At a Nov. 23 campaign rally in Ohio, Donald Trump doubled down on earlier statements that thousands of New Jersey Muslims had big, public celebrations while they watched the twin towers collapse on Sept. 11, 2001.
Despite police and other New Jersey officials publicly denying his claims and the absence of any found news reports detailing this, Trump stands by his statement, NPR reports.
"Now, I know they don't like to talk about it, but it was well-covered at the time," Trump told ABC News' "This Week" on Nov. 22, according to NPR. "There were people over in New Jersey that were watching it, a heavy Arab population, that were cheering as the buildings came down. Not good."
Many New Jersey officials have disputed Trump's claims, including Mayor Steven Fulop of Jersey City, who said that it was "shameful that he's politicizing 9/11 ... from our standpoint you really gotta question where he's coming from."
Trump blamed it on the media trying to discredit him.
"The reporters are calling all day, all night ... they want to find out did Trump make a mistake," the real estate mogul told the Nov. 23 rally audience.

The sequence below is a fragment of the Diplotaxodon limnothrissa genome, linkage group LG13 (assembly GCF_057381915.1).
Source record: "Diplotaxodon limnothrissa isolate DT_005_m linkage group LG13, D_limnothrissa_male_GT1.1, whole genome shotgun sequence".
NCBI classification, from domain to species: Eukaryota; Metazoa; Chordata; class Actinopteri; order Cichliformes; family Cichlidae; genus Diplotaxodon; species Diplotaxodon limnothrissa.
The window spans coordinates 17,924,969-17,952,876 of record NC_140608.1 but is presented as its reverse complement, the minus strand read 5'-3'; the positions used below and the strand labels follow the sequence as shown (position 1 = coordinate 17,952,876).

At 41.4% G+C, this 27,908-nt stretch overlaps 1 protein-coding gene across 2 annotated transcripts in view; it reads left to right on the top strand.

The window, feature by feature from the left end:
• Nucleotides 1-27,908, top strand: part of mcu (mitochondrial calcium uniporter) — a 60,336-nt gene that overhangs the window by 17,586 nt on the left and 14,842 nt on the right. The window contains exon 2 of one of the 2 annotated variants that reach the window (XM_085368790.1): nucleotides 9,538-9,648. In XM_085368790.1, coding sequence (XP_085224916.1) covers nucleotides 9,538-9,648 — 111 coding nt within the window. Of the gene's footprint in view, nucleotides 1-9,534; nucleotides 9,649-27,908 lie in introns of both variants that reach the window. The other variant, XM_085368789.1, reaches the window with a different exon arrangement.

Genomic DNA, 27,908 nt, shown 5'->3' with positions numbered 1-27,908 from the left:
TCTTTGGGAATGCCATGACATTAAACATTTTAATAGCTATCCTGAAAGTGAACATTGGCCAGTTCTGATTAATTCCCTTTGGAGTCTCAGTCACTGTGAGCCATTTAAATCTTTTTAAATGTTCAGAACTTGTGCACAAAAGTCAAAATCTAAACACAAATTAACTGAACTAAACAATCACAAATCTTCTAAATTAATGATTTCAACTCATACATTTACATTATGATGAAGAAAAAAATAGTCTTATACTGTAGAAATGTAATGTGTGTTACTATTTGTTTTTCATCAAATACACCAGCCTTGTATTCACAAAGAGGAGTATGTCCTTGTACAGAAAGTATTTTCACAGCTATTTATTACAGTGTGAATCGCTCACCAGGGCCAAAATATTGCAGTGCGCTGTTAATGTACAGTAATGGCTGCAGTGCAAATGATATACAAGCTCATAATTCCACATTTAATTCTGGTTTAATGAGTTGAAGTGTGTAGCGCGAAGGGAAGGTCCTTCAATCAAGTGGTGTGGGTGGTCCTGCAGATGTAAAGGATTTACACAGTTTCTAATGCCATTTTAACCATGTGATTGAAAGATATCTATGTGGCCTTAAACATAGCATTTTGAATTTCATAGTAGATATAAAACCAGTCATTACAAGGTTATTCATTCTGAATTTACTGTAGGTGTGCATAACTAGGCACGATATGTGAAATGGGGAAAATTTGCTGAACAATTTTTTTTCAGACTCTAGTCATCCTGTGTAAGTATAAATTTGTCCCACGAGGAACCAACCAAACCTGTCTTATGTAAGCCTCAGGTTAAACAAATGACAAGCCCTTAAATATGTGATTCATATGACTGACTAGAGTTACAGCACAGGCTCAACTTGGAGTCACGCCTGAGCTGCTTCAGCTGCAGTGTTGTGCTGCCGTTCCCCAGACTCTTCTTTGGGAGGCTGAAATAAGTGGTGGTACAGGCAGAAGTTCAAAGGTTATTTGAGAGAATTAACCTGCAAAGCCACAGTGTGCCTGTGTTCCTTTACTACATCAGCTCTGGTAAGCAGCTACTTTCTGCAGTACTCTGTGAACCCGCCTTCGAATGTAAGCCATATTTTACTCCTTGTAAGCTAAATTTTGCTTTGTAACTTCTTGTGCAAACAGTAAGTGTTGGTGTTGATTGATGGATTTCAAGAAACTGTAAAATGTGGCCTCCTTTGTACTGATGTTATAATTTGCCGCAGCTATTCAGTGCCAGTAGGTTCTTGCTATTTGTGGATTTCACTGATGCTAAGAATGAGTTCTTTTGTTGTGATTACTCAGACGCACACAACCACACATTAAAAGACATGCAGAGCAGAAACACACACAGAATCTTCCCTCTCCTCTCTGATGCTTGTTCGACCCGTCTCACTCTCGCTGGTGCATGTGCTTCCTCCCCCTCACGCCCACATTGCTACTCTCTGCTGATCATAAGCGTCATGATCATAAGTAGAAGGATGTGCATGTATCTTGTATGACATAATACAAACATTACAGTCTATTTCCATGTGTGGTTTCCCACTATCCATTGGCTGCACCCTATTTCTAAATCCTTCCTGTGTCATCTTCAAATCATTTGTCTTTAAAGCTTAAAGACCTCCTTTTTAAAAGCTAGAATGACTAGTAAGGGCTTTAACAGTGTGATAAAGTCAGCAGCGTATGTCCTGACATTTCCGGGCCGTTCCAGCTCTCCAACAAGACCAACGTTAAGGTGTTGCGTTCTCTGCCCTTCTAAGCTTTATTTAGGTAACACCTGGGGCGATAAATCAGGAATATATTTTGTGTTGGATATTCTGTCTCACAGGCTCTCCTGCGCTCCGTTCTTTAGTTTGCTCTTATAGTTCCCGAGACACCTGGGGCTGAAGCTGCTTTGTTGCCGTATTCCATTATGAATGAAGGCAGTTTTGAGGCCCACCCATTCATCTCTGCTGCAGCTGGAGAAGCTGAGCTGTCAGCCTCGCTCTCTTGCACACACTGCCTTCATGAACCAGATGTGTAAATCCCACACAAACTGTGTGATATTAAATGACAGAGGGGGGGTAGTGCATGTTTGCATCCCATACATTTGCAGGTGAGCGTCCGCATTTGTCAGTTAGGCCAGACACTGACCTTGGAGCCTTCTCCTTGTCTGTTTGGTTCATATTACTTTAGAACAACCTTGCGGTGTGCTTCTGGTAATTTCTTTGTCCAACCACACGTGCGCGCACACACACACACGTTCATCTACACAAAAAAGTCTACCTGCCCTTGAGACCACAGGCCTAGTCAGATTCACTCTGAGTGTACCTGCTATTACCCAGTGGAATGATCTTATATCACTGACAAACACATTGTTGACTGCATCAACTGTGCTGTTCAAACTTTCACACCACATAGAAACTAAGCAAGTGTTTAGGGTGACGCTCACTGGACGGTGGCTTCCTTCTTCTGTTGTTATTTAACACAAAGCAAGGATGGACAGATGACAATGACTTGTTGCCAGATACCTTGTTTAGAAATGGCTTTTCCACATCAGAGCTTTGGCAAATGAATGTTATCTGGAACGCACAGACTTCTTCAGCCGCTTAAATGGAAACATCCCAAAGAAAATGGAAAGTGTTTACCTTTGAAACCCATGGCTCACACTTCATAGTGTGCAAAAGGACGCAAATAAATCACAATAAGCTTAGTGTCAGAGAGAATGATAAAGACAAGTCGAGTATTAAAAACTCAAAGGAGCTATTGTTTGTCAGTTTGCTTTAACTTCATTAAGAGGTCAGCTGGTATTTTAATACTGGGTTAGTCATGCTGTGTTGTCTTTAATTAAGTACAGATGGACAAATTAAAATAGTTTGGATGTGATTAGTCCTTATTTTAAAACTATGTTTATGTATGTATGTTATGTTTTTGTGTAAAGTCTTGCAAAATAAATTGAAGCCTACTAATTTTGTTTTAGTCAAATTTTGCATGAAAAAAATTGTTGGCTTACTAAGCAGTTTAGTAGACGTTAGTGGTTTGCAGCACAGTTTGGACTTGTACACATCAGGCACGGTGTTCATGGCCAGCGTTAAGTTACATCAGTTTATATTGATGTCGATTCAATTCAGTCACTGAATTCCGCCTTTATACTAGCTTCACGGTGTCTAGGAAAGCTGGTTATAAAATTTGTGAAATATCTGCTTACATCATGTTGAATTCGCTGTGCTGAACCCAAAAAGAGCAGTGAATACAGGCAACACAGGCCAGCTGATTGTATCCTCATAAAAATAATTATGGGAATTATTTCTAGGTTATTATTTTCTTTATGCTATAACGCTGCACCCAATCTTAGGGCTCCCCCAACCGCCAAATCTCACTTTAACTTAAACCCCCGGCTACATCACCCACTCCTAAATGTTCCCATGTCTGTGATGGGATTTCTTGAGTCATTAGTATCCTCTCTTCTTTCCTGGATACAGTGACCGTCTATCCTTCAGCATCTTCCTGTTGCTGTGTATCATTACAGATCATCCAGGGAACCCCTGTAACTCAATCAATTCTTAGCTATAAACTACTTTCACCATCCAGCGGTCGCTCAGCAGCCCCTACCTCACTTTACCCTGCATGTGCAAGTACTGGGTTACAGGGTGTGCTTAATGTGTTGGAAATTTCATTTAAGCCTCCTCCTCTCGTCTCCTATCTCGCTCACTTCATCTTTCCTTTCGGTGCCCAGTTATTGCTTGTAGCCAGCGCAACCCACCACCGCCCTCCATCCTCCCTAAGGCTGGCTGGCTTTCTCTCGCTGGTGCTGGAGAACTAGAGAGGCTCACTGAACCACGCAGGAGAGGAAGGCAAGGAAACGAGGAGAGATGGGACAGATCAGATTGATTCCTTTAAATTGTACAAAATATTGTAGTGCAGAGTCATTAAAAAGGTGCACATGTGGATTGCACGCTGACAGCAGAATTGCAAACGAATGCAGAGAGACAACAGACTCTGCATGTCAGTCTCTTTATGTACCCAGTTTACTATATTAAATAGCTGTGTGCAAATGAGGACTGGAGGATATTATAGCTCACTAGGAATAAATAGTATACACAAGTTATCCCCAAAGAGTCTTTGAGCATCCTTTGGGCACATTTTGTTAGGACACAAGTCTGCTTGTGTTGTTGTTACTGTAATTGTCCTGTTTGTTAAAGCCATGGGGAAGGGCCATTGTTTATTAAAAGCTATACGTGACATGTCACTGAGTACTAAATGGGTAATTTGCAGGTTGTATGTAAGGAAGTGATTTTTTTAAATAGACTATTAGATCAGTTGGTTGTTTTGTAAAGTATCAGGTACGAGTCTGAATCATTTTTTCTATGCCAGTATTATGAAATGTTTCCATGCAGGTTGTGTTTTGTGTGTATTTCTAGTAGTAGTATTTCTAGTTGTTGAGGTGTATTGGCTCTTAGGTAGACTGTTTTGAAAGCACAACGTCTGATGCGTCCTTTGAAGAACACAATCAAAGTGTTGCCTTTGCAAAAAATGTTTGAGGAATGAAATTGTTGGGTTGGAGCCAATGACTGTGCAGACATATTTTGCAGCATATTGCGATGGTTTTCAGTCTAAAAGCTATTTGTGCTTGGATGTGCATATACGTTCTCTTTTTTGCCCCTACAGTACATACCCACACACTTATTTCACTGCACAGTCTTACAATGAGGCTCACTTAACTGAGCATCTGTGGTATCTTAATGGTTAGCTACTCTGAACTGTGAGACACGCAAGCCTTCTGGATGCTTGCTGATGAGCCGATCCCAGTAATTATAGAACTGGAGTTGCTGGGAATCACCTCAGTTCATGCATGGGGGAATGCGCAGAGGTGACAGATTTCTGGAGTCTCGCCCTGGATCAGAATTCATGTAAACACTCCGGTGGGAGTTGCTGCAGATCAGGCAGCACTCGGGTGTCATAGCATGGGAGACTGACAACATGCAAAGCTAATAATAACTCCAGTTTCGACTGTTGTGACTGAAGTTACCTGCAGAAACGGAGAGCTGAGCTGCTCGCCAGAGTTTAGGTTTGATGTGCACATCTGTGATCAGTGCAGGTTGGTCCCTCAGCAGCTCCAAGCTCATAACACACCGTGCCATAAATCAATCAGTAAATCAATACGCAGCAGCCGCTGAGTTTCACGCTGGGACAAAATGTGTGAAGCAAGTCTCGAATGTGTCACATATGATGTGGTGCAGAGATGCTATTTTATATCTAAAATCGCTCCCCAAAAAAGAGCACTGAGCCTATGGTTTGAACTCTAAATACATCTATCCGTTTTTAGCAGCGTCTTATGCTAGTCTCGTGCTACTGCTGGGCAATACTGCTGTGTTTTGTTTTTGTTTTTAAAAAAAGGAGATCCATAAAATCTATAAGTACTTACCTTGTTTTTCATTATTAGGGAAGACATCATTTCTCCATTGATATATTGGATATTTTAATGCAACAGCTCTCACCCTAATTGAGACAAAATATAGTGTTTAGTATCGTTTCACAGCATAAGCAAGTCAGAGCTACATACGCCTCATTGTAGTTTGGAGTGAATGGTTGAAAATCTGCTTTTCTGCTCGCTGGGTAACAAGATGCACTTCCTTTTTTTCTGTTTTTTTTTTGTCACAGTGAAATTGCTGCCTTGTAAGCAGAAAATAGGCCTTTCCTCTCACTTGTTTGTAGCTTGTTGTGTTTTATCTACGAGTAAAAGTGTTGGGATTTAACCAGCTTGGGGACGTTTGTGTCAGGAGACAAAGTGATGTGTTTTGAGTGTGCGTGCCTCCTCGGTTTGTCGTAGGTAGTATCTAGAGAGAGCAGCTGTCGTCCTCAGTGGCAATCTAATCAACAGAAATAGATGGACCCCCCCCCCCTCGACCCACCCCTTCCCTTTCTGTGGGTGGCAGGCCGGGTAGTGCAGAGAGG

He went on to read a 14-year-old Washington Post article, released a week after 9/11.
"Within hours of two jetliners plowing into the World Trade Center, law enforcement authorities detained and questioned a number of people who were allegedly seen celebrating the attacks," Trump said, reading from the article.
The article does not specifically mention what Trump was talking about, but he went on to emphasize another portion of the story:
"And holding tailgate style — tailgate! You know what that means? Tailgate! That means football games, Ohio State. Thousands of people, in parking lots, on roofs. Tailgate is a lot of people."
Frederick Kunkle and Serge Kovaleski, the two reporters who wrote the original story, recently said that they never found the people alleged to have celebrated the tragedy.
“I specifically visited the Jersey City building and neighborhood where the celebrations were purported to have happened," Kunkle told the Washington Post. "But I could never verify that report.”